python3-pip python3-tkinter xz file glibc-devel.i686 libstdc++-devel.i686 \
sudo swupd bundle-add c-basic dev-utils dfu-util dtc \
  os-core-dev python-basic python3-basic python3-tcl

The Clear Linux focus is on native performance and security and not cross-compilation. For that reason it uniquely exports by default to the environment of all users a list of compiler and linker flags. Zephyr’s CMake build system will either warn or fail because of these. To clear the C/C++ flags among these and fix the Zephyr build, run the following command as root then log out and back in:

echo 'unset CFLAGS CXXFLAGS' >> /etc/profile.d/

Note this command unsets the C/C++ flags for all users on the system. Each Linux distribution has a unique, relatively complex and potentially evolving sequence of bash initialization files sourcing each other and Clear Linux is no exception. If you need a more flexible solution, start by looking at the logic in /usr/share/defaults/etc/profile.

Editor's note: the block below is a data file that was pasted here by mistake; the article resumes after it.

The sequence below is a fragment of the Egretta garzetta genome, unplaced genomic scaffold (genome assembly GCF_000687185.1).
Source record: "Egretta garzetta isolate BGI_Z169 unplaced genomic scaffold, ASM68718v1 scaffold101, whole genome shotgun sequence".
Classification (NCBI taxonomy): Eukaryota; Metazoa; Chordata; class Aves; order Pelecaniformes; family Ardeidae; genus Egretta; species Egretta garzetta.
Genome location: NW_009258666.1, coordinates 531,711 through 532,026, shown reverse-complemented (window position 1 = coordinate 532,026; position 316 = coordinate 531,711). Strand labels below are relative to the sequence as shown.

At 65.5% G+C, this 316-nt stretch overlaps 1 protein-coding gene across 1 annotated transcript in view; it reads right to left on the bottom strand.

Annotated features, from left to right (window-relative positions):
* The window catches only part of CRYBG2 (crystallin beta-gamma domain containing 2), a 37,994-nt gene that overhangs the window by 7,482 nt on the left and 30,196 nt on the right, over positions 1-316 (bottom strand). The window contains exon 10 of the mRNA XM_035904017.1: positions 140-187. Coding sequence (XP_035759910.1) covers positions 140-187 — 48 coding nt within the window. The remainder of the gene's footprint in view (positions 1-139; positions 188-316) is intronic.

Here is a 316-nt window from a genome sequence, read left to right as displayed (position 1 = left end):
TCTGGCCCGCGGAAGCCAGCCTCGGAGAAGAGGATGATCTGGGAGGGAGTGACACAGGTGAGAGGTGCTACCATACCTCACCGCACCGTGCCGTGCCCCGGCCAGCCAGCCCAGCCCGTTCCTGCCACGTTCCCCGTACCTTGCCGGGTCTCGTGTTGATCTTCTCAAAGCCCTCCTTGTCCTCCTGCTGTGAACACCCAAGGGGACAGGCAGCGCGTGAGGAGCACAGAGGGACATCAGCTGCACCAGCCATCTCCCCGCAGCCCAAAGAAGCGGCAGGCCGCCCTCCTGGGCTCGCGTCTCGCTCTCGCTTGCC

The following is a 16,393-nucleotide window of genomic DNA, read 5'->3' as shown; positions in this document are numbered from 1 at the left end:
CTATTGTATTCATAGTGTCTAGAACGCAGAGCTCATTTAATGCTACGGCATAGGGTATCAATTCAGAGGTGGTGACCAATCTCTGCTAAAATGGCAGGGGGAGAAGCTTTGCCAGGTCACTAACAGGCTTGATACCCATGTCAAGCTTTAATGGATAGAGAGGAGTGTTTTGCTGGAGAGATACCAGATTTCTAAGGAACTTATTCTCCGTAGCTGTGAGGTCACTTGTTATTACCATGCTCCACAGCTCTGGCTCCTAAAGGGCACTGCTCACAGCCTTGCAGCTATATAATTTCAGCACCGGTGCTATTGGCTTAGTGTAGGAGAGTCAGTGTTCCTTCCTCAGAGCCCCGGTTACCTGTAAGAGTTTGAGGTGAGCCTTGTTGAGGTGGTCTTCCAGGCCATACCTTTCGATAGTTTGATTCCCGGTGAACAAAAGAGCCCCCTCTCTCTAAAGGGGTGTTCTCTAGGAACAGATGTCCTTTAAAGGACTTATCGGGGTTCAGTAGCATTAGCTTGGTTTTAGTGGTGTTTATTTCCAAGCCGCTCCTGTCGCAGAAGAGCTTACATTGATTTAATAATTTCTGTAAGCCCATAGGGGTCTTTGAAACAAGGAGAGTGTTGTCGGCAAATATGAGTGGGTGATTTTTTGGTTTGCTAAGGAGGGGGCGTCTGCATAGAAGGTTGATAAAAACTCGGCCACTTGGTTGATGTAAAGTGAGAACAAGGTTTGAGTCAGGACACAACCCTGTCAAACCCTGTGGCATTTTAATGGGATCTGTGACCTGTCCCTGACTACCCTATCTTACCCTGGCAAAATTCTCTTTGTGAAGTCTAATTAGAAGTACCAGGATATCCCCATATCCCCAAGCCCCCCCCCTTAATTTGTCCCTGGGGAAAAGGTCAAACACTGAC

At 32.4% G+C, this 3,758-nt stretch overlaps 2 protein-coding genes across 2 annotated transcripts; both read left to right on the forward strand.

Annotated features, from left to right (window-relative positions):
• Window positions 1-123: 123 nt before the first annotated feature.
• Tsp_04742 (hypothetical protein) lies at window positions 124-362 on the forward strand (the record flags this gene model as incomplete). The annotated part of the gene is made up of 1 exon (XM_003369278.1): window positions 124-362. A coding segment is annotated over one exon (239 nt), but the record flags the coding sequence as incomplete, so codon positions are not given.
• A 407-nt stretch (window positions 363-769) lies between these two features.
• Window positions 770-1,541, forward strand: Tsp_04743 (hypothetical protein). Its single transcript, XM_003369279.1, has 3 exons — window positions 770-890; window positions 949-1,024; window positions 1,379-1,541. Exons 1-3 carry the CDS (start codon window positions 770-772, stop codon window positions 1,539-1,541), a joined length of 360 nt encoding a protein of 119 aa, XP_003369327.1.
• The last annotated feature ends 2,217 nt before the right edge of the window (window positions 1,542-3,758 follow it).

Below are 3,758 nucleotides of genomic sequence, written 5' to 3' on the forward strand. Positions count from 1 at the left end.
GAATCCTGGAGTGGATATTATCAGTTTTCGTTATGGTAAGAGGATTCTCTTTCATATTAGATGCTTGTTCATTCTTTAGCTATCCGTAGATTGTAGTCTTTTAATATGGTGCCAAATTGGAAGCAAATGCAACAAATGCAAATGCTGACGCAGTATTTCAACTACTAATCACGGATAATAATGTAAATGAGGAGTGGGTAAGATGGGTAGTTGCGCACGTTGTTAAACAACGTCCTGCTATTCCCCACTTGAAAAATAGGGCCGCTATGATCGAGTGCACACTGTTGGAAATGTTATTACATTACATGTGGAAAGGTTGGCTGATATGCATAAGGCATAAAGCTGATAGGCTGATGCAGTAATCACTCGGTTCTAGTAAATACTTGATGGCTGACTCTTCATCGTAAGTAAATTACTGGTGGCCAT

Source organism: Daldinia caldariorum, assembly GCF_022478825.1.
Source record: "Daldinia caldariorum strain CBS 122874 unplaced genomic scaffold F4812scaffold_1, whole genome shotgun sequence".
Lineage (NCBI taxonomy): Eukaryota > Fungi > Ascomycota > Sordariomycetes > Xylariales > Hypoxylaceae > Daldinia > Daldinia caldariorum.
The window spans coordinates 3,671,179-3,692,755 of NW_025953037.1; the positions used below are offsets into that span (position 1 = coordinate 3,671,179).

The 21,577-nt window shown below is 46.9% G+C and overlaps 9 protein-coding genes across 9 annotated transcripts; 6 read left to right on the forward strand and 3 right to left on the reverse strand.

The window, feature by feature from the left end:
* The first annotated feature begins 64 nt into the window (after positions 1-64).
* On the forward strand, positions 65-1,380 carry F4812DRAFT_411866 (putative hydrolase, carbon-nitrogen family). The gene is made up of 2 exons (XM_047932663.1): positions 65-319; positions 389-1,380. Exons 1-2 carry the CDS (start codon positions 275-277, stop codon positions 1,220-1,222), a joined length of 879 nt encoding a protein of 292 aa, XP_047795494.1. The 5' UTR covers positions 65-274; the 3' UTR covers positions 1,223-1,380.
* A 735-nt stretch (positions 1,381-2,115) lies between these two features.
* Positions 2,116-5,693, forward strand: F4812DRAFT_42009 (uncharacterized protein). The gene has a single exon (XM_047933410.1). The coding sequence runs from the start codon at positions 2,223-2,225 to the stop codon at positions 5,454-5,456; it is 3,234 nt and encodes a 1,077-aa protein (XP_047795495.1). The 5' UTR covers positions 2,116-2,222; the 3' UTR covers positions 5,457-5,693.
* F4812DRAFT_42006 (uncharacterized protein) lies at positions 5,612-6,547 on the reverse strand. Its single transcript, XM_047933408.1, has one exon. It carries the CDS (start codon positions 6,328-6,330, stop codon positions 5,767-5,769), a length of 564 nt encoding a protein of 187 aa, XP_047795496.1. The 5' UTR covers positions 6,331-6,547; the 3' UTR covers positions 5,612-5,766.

sudo pacman -S git cmake ninja gperf ccache dfu-util dtc wget \
    python-pip python-setuptools python-wheel tk xz file make


CMake version 3.13.1 or higher is required. Check what version you have by using cmake --version. If you have an older version, there are several ways of obtaining a more recent one:

  • On Ubuntu, you can follow the instructions for adding the kitware third-party apt repository to get an updated version of cmake using apt.

  • Download and install a packaged cmake from the CMake project site. (Note this won’t uninstall the previous version of cmake.)

    cd ~
    chmod +x
    sudo ./ --skip-license --prefix=/usr/local